I left New Jersey on Sunday July 23rd, picked up Natalie at her family’s house in New Hampshire and set out route for Niagara Falls. After a quick picture of the falls we drove for what felt like hours to Michigan for night number one of camping in the truck.  Michigan was okay; it did include a few hours on the paddleboard.  Our time in Michigan was short, to skip through the BS we drove from NH through VT, NY, Canada, MI, WI, MN, to SD.   The true adventure began in South Dakota with a Couple of hours in the Badlands National Park with some breathtaking views and incredible photo opportunities.  This was followed by a quick stop at Mount Rushmore for yet some more amazing photo ops before hunting down a place to park and set up camp in the Thunder Basin National Grasslands for night number two. We parked, set up camp and made a fire just in time for an incredible sunset that included an even better sunrise the following day.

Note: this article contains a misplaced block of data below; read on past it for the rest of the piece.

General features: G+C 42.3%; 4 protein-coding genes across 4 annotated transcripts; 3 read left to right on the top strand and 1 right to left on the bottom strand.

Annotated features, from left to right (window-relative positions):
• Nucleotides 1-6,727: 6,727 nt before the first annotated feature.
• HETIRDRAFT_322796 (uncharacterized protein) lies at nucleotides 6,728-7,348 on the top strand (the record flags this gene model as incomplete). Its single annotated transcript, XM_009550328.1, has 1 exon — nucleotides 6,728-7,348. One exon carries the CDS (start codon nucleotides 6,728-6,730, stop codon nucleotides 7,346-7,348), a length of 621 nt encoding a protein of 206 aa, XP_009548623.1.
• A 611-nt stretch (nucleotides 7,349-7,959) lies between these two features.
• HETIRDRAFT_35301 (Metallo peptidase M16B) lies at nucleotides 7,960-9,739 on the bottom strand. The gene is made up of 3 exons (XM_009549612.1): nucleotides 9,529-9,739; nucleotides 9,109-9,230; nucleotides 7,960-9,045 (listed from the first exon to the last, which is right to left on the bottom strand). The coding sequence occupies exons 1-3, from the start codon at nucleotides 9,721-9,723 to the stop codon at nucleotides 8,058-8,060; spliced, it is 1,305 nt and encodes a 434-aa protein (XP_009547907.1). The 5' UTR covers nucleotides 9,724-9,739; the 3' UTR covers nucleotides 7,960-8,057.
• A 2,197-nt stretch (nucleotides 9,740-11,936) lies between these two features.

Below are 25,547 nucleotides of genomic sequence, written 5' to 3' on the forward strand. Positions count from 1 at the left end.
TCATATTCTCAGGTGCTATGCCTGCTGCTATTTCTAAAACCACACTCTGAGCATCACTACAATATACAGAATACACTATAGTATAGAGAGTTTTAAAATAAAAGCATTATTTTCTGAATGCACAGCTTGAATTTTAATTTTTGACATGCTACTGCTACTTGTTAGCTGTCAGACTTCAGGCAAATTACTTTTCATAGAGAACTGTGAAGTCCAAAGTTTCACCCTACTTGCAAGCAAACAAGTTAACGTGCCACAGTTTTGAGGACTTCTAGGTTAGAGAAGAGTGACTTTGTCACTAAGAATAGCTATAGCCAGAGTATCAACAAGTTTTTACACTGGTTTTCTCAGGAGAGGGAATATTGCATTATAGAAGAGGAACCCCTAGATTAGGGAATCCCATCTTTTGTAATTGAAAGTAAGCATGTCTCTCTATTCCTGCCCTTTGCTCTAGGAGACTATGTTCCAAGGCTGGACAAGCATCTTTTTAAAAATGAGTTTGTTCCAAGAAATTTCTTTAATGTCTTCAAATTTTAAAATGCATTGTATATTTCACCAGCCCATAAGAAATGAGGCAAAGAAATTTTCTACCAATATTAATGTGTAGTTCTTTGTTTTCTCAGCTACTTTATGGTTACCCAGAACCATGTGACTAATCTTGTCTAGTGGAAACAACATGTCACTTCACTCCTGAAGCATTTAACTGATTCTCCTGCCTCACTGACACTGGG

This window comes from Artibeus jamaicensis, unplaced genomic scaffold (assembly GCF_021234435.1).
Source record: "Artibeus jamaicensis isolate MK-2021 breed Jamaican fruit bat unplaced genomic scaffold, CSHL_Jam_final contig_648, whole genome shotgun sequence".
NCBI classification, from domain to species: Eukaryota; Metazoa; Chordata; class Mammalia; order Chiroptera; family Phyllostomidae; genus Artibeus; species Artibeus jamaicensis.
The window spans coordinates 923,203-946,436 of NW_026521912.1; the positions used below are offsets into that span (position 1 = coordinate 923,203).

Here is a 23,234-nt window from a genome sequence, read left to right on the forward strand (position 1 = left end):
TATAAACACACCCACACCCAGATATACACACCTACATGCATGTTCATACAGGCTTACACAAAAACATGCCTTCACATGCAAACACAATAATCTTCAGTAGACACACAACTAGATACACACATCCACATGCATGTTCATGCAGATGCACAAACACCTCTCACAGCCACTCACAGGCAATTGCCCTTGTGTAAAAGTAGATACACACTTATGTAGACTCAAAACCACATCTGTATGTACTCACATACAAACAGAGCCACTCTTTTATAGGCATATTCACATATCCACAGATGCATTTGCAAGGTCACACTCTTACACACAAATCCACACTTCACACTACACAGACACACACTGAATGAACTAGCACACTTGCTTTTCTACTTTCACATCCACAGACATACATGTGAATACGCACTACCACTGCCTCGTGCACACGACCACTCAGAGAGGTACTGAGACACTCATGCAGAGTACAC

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We packed up the next morning and drove through some of the most incredible National Forests Wyoming has to offer!  Bighorn, Ten Sleep, and Shoshone National Forests had some of the most picturesque views I had ever seen.  The next three days expressed everything this road trip was about and why it was worth every minute on the road.  Yellowstone, one of the most over-rated and overly crowded National Park I had ever been to.  The springs were gorgeous on the other hand and made the crowds well worth it. We ended our day outside the National Park in Shoshone National Forest for camp. This location was surreal with no cell service for three days making it one of the best parts of the trip.  Completely free of distractions and zero reasons to worry about anything, except if a grizzly was nearby.